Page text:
“Six-spotted Cockroach” (Eublaberus distanti

Also known as the Four-spotted Cockroach or Trinidad Bat-cave Cockroach, the six-spotted cockroach is a species of Blaberid cockroach that is native to Trinidad and Tobago, Guatemala, Costa Rica, Panama, Colombia, French Guiana, Suriname, Guyana, Brazil, and Peru. Six-spotted cockroaches typically are observed in relatively dry guano-rich areas in caves (thus the name “bat-cave”) but are also found in rotting logs, decaying litter and epiphytes. Like many other cockroach species, E. distanti is a scavenger feeding on any animal or vegetable matter readily available. 


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Image: Ltshears

anonymous asked:

What do you know about cockroaches (not just the house kind)? Or maybe better yet, what should I know about cockroaches?

Well there are about 4000 species worldwide and they will someday rule this earth. Treat them well now because they’re only about 6 steps away from being our overlords and I’m only partially kidding!

I know you’ve heard about their ability to resist the affects of nuclear radiation. That’s actually something common to many arthropods! I think what people should talk more about is their ability to flatten themselves to near paper thinness to survive being crushed! Or their ability to recycle their urine indefinitely to avoid needing a steady source of water! Oh or how about the displacement of their nervous system that allows them to be able to survive weeks headless! (and yes that’s a scientifically tested fact, not some internet urban legend!)

There are about 70 species in the US, about 1/3 of which were introduced from other countries and as I’ve already stated that they are incredibly hardy. This is likely the reason why they’ve existed unchanged since the early Carboniferous period (Nearly 350 million years ago). There are 5 families. 3 that we are fairly used to: Blattelidae (German Cockroaches), Blattidae (American Cockroaches), and Blaberidae (Madagascan Hissing Cockroaches). And 2 that most people have never seen; the Cryptocercids (sort of like termites) and the Corydiids (sand roaches).

Cockroaches hold the record for being the fastest terrestrial insects! The hairs on their legs and cerci are attuned to low frequency sounds and even minute vibrations will activate the escape response that makes them so difficult to sneak up on.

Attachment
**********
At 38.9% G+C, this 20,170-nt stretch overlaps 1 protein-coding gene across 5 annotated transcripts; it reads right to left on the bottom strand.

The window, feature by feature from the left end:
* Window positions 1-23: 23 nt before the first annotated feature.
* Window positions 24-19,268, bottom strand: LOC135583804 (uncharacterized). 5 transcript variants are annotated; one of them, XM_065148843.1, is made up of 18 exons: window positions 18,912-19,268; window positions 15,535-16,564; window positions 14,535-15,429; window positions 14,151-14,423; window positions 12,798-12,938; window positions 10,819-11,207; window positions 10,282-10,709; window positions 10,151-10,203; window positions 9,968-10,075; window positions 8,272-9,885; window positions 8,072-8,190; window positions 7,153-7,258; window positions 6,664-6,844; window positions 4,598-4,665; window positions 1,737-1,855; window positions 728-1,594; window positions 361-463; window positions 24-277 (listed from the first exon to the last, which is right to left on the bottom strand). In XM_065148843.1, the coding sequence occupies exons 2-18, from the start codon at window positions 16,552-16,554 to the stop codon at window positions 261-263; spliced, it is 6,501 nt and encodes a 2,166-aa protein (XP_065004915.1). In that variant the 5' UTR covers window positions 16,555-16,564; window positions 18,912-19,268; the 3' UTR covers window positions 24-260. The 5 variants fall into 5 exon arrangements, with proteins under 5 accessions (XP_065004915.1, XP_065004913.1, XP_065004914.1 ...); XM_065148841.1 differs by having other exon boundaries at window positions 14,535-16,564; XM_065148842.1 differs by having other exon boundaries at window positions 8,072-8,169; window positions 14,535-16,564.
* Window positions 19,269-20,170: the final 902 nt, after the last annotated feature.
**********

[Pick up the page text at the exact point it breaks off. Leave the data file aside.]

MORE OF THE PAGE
Cockroaches are also the most common household allergen next to dust mites! About half of people with Asthma are allergic to cockroaches (and don’t realize it because their doctor isn’t an entomologist and never had to take an entomology course in Med School). Some people have allergic reactions that can lead to anaphylactic shock. Furthermore proteins that make up the allergens themselves are just as hardy as the cockroaches. They can persist through ultraviolet light, dramatic ph changes, and even boiling water remaining potent for decades.

Few people respect these creatures for the remarkable, noteworthy organisms that they are. I wish more people could acknowledge and respect that certain organisms can be interesting, admirable even, but at the same time unwelcome as guests in your home. They’re really cool but I choose not to hasten the day that they take over the world by providing them my leftovers and my kitchen as a place of harborage as they bide their time! 

Speckled Cockroach (Nauphoeta cinerea)

Also known as the Lobster Cockroach, the speckled cockroach is a species of Blaberid cockroach that originally was native to North-Eastern Africa but has been accidentally introduced to other places around the world. Like many insects female speckled cockroaches are capable of reproducing via parthenogenesis.


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Image: Ed Baker